Cell C1 has the reference to the cell A1 (as a text string).

Now, when you use the INDIRECT function and use C1 as the argument (which in turn has a cell address as a text string in it), it would convert the value in cell A1 into a valid cell reference.

This, in turn, means that the function would refer to cell A1 and return the value in it.

Note that you don’t need to use double quotes here as the C1 has the cell reference stored in the text string format only.

Also, in case the text string in cell C1 is not a valid cell reference, the Indirect function would return the #REF! error.

### Example 3: Creating a Reference Using Value in a Cell

You can also create a cell reference using a combination of the column alphabet and the row number.

For example, if cell C1 contains the number 2, and you use the formula **=INDIRECT(“A”&C1)** then it would refer to cell A2.

A practical application of this could be when you want to create dynamic reference to cells based on the value in some other cell.

In case the text string you use in the formula gives a reference that Excel doesn’t understand, it will return the ref error (#REF!).

### Example 4: Calculate the SUM of a Range of Cells

You can also refer to a range of cells the same way you refer to a single cell using the INDIRECT function in Excel.

For example, **=INDIRECT(“A1:A5”)** would refer to the range A1:A5.

You can then use the SUM function to find the total or the LARGE/SMALL/MIN/MAX function to do other calculations.

Just like the SUM function, you can also use functions such as LARGE, MAX/MIN, COUNT, etc.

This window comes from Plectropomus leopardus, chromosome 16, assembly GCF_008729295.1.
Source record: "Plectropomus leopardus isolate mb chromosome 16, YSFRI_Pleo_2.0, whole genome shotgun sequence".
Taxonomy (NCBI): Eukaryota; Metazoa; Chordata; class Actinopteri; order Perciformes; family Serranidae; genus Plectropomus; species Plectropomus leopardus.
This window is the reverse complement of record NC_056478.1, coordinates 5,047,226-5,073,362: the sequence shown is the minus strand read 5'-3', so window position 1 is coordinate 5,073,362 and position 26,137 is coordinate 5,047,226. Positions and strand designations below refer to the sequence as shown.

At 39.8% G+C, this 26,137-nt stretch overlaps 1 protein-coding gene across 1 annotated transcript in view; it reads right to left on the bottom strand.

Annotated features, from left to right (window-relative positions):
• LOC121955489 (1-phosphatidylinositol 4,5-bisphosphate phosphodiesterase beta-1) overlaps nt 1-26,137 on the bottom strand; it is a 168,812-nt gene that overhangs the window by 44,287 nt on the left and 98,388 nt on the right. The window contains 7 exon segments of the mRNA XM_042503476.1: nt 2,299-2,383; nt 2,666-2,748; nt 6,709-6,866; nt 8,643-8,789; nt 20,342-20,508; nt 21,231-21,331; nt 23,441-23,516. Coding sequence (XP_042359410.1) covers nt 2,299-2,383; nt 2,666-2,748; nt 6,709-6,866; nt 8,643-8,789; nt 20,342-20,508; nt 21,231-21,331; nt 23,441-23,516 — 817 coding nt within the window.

### Example 5: Creating Reference to a Sheet Using the INDIRECT Function

The above examples covered how to refer a cell in the same worksheet. You can also use the INDIRECT formula to refer to a cell in some other worksheet or another workbook as well.

Here is something you need to know about referring to other sheets:

- Let’s say you have a worksheet with the name Sheet1, and within the sheet in the cell A1, you have the value 123. If you go to another sheet (let’s say Sheet2) and refer to cell A1 in Sheet1, the formula would be:
**=Sheet1!A1**

But..

- If you have a worksheet that contains two or more than two words (with a space character in between), and you refer to cell A1 in this sheet from another sheet, the formula would be:
**=’Data Set’!A1**

In case, of multiple words, Excel automatically inserts single quotation marks at the beginning and end of the Sheet name.

Now let’s see how to create an INDIRECT function to refer to a cell in another worksheet.

Suppose you have a sheet named Dataset and cell A1 in it has the value 123.

Now to refer to this cell from another worksheet, use the following formula:

=INDIRECT("'Data Set'!A1")

As you can see, the reference to the cell needs to contain the worksheet name as well.

If you have the name of the worksheet in a cell (let’s say A1), then you can use the following formula: